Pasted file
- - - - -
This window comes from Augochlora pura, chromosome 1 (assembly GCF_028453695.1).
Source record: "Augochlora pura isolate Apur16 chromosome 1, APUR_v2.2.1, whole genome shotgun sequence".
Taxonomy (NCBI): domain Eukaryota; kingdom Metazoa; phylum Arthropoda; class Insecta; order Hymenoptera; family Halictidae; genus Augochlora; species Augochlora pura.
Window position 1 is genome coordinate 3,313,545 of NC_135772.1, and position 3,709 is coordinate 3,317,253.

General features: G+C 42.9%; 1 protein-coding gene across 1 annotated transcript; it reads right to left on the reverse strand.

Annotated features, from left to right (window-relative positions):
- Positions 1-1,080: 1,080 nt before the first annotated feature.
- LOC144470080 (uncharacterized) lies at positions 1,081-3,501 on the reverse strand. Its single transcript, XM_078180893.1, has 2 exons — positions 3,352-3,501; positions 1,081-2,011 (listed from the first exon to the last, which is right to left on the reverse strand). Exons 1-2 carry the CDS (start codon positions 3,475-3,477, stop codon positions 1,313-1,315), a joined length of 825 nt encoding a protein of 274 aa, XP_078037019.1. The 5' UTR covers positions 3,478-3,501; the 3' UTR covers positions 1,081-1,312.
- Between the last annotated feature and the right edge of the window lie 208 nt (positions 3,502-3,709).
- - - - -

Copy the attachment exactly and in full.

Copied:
This window comes from Augochlora pura, chromosome 1 (assembly GCF_028453695.1).
Source record: "Augochlora pura isolate Apur16 chromosome 1, APUR_v2.2.1, whole genome shotgun sequence".
Taxonomy (NCBI): domain Eukaryota; kingdom Metazoa; phylum Arthropoda; class Insecta; order Hymenoptera; family Halictidae; genus Augochlora; species Augochlora pura.
Window position 1 is genome coordinate 3,313,545 of NC_135772.1, and position 3,709 is coordinate 3,317,253.

General features: G+C 42.9%; 1 protein-coding gene across 1 annotated transcript; it reads right to left on the reverse strand.

Annotated features, from left to right (window-relative positions):
- Positions 1-1,080: 1,080 nt before the first annotated feature.
- LOC144470080 (uncharacterized) lies at positions 1,081-3,501 on the reverse strand. Its single transcript, XM_078180893.1, has 2 exons — positions 3,352-3,501; positions 1,081-2,011 (listed from the first exon to the last, which is right to left on the reverse strand). Exons 1-2 carry the CDS (start codon positions 3,475-3,477, stop codon positions 1,313-1,315), a joined length of 825 nt encoding a protein of 274 aa, XP_078037019.1. The 5' UTR covers positions 3,478-3,501; the 3' UTR covers positions 1,081-1,312.
- Between the last annotated feature and the right edge of the window lie 208 nt (positions 3,502-3,709).